By Faith Zaba
AN etymological trace of the Medieval Latin phrase vox populi dates as far back as the 16th century; and it literally means “the people’s voice”.
In a constitutional democracy like Zimbabwe, ordinary citizens have a say in choosing the President, parliamentarians and councillors, after every five years. This is how the people express their voices in accordance with the Constitution.
President Emmerson Mnangagwa, when he came into office in 2017, dare said voxi populi vox dei, translated to the voice of the people is the voice of God.
Theorising about representative government cannot be separated from the metaphor of the voice of the people.
But this voice as the nation heads for 2023 elections, is under threat.
The MDC-T led by Douglas Mwonzora shocked Zimbabweans this week by suggesting that the plebiscite be shelved for five years. This will utterly shake the structure of political life as polls are constitutionally due in 2023.
Mwonzora et al’s proposal seeks to reduce the people to spectatorship in political decision making.
Principles of good governance enshrined in the Constitution and binding on “the State and all institutions and agencies of government at every level” are free, fair and regular elections.
The elections must be held at uniform intervals and within the time-limits as prescribed by law.
Section 67 of the Constitution gives citizens the fundamental right to free and fair elections.
MDC-T national chairperson Morgen Komichi told our sister newspaper, NewsDay that: “People need reforms and it will be foolhardy for people to just be programmed. We must come up to reality and say because we don’t have electoral reforms, the outcome is predetermined and can be manipulated, and it will be stupid for Zimbabweans to for an election or a programme that they know the outcome is predetermined.”
Electoral reforms are key but it’s outrageous to trample people’s rights for political expediency. Using electoral reforms to call off elections is no brainer. Its sounds like political banter.
People’s interests should not be sacrificed on the altar of political excesses. Politicians want to maintain the status quo as the judicially constructed “leader of the opposition”. Polls are two years away. There is ample time to push for the critical electoral reforms.
Postponing elections is extraordinary. It should not be taken lightly. In the absence of justifiable reasons to disrupt the constitutional order, the electoral calendar deserves to be respected.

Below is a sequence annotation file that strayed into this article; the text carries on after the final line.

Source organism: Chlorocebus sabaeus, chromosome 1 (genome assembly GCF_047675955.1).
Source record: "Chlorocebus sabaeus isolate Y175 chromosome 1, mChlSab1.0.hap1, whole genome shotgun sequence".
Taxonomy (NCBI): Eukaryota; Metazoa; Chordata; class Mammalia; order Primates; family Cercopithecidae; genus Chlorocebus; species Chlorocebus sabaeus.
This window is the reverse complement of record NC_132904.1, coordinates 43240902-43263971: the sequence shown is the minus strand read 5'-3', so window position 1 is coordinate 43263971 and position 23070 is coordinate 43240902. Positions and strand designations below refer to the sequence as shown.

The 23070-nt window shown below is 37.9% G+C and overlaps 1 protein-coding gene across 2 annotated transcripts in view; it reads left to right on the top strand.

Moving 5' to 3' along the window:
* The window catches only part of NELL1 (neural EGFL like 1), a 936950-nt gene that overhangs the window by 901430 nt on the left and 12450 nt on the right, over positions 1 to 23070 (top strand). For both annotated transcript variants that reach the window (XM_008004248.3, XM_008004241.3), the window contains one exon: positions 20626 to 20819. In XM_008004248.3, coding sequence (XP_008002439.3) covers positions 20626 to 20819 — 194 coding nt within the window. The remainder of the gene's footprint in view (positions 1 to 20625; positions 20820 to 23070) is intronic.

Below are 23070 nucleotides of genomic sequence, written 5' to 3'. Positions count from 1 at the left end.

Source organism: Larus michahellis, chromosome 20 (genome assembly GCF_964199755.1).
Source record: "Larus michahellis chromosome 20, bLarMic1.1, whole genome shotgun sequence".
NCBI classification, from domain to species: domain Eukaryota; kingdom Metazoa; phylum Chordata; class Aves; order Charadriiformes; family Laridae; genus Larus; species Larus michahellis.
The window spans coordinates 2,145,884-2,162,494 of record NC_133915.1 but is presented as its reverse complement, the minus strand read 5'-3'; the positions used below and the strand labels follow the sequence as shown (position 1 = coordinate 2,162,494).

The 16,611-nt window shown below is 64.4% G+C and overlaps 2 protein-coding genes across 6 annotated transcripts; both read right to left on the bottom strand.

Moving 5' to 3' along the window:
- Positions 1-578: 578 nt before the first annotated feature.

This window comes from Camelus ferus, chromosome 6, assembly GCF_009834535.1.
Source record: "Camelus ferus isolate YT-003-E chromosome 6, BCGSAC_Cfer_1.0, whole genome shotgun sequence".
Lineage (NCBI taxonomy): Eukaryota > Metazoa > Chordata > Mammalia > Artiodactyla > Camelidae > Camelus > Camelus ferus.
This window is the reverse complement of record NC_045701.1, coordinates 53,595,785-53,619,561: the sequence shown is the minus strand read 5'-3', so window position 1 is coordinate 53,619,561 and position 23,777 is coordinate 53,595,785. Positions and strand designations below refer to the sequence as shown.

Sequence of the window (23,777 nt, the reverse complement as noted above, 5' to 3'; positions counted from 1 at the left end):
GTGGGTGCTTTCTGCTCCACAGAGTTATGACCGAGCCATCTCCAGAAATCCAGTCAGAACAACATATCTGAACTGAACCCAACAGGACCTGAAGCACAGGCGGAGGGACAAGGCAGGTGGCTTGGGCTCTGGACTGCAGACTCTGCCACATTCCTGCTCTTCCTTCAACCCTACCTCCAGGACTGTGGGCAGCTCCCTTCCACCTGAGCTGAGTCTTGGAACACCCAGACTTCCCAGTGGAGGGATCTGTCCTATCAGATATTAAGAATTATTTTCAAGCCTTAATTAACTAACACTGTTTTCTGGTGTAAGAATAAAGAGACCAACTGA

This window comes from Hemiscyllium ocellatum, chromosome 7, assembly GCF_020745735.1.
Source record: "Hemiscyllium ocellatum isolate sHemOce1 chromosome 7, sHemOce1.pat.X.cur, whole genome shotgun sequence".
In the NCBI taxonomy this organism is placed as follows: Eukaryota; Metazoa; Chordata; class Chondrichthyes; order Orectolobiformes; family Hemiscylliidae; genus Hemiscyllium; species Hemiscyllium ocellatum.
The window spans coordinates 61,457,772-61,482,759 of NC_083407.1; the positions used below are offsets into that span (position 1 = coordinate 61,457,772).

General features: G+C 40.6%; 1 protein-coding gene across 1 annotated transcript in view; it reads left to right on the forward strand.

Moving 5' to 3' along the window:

Postponing elections means the President, parliamentarians and councillors will enjoy a five-year hiatus from testing their popularity.
If the people are for the politicians currently in office, then let citizens exercise their civil liberties. Deferring polls is tantamount to disenfranchisement.
Calling for the postponement is as undemocratic as the call by churches for a seven-year moratorium on elections.
The Zimbabwe Election Support Network (Zesn) this week challenged the government to expeditiously implement electoral reforms.
I concur with Zesn. The reforms will indeed contribute to a more credible electoral process.
There are genuine concerns around key aspects of the election process that influence electoral outcomes which need to be addressed. These include the voters roll, ballots, postal votes and polling booths, diaspora voting and media reforms to level the political playing field.
Parliament needs to promulgate a law directing the Zimbabwe Electoral Commision (Zec) to administer the diaspora vote in time for the 2023 election.
Zimbabwe has been stuck in this quagmire for the past two decades.
Even the late former MDC leader Morgan Tsvangirai had a nightmarish experience with the late president Robert Mugabe over the same issues. Electoral outcomes cannot be fair if the structural issues such as security sector reforms and composition of the Zec are not addressed.
Instead of calling for the postponement of elections, now is the time to push for the desired reforms and not wait for the eleventh hour.